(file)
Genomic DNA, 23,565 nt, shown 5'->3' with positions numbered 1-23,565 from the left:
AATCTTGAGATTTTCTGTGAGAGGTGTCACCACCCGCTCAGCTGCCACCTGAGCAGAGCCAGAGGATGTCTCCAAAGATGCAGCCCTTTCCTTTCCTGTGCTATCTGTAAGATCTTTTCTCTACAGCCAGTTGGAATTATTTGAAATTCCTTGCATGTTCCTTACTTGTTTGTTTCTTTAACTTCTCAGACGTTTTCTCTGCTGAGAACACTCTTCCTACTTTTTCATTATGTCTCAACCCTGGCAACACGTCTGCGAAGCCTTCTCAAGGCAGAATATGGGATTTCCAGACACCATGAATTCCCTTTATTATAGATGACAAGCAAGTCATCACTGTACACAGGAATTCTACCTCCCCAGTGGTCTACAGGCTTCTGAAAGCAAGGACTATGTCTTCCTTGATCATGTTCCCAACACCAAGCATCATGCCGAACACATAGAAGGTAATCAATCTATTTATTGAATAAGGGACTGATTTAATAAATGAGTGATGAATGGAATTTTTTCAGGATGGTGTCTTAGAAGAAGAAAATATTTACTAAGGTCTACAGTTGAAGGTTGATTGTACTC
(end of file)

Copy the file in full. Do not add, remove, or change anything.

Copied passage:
Genomic DNA, 23,565 nt, shown 5'->3' with positions numbered 1-23,565 from the left:
AATCTTGAGATTTTCTGTGAGAGGTGTCACCACCCGCTCAGCTGCCACCTGAGCAGAGCCAGAGGATGTCTCCAAAGATGCAGCCCTTTCCTTTCCTGTGCTATCTGTAAGATCTTTTCTCTACAGCCAGTTGGAATTATTTGAAATTCCTTGCATGTTCCTTACTTGTTTGTTTCTTTAACTTCTCAGACGTTTTCTCTGCTGAGAACACTCTTCCTACTTTTTCATTATGTCTCAACCCTGGCAACACGTCTGCGAAGCCTTCTCAAGGCAGAATATGGGATTTCCAGACACCATGAATTCCCTTTATTATAGATGACAAGCAAGTCATCACTGTACACAGGAATTCTACCTCCCCAGTGGTCTACAGGCTTCTGAAAGCAAGGACTATGTCTTCCTTGATCATGTTCCCAACACCAAGCATCATGCCGAACACATAGAAGGTAATCAATCTATTTATTGAATAAGGGACTGATTTAATAAATGAGTGATGAATGGAATTTTTTCAGGATGGTGTCTTAGAAGAAGAAAATATTTACTAAGGTCTACAGTTGAAGGTTGATTGTACTC